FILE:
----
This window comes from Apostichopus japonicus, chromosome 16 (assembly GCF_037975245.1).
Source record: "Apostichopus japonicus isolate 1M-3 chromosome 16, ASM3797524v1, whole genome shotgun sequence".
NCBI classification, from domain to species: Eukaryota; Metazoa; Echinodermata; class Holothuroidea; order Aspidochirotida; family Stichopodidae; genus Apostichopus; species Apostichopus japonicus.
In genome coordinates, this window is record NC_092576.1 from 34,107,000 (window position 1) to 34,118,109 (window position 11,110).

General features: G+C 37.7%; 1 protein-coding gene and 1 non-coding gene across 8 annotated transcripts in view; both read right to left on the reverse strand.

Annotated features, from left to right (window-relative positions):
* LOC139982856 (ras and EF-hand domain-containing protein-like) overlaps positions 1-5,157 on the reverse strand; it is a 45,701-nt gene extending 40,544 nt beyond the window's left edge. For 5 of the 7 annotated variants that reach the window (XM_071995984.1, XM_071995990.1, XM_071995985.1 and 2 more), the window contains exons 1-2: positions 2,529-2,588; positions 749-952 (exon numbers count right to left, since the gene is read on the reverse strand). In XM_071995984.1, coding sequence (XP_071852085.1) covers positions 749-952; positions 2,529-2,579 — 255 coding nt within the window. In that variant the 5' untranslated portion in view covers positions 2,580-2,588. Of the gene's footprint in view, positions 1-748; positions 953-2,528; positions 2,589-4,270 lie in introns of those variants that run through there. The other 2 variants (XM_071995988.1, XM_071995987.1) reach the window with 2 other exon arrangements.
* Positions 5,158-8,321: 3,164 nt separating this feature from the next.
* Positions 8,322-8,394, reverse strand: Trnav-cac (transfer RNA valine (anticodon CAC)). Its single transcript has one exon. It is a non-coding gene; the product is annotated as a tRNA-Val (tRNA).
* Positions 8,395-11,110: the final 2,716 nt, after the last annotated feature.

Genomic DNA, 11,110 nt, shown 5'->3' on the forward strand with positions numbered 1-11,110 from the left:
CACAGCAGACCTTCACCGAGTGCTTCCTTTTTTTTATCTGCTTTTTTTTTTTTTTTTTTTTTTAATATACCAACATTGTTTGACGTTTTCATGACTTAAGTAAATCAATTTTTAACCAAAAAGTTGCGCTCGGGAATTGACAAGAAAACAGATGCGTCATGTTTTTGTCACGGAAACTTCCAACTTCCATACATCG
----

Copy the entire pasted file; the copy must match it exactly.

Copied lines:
This window comes from Apostichopus japonicus, chromosome 16 (assembly GCF_037975245.1).
Source record: "Apostichopus japonicus isolate 1M-3 chromosome 16, ASM3797524v1, whole genome shotgun sequence".
NCBI classification, from domain to species: Eukaryota; Metazoa; Echinodermata; class Holothuroidea; order Aspidochirotida; family Stichopodidae; genus Apostichopus; species Apostichopus japonicus.
In genome coordinates, this window is record NC_092576.1 from 34,107,000 (window position 1) to 34,118,109 (window position 11,110).

General features: G+C 37.7%; 1 protein-coding gene and 1 non-coding gene across 8 annotated transcripts in view; both read right to left on the reverse strand.

Annotated features, from left to right (window-relative positions):
* LOC139982856 (ras and EF-hand domain-containing protein-like) overlaps positions 1-5,157 on the reverse strand; it is a 45,701-nt gene extending 40,544 nt beyond the window's left edge. For 5 of the 7 annotated variants that reach the window (XM_071995984.1, XM_071995990.1, XM_071995985.1 and 2 more), the window contains exons 1-2: positions 2,529-2,588; positions 749-952 (exon numbers count right to left, since the gene is read on the reverse strand). In XM_071995984.1, coding sequence (XP_071852085.1) covers positions 749-952; positions 2,529-2,579 — 255 coding nt within the window. In that variant the 5' untranslated portion in view covers positions 2,580-2,588. Of the gene's footprint in view, positions 1-748; positions 953-2,528; positions 2,589-4,270 lie in introns of those variants that run through there. The other 2 variants (XM_071995988.1, XM_071995987.1) reach the window with 2 other exon arrangements.
* Positions 5,158-8,321: 3,164 nt separating this feature from the next.
* Positions 8,322-8,394, reverse strand: Trnav-cac (transfer RNA valine (anticodon CAC)). Its single transcript has one exon. It is a non-coding gene; the product is annotated as a tRNA-Val (tRNA).
* Positions 8,395-11,110: the final 2,716 nt, after the last annotated feature.

Genomic DNA, 11,110 nt, shown 5'->3' on the forward strand with positions numbered 1-11,110 from the left:
CACAGCAGACCTTCACCGAGTGCTTCCTTTTTTTTATCTGCTTTTTTTTTTTTTTTTTTTTTTAATATACCAACATTGTTTGACGTTTTCATGACTTAAGTAAATCAATTTTTAACCAAAAAGTTGCGCTCGGGAATTGACAAGAAAACAGATGCGTCATGTTTTTGTCACGGAAACTTCCAACTTCCATACATCG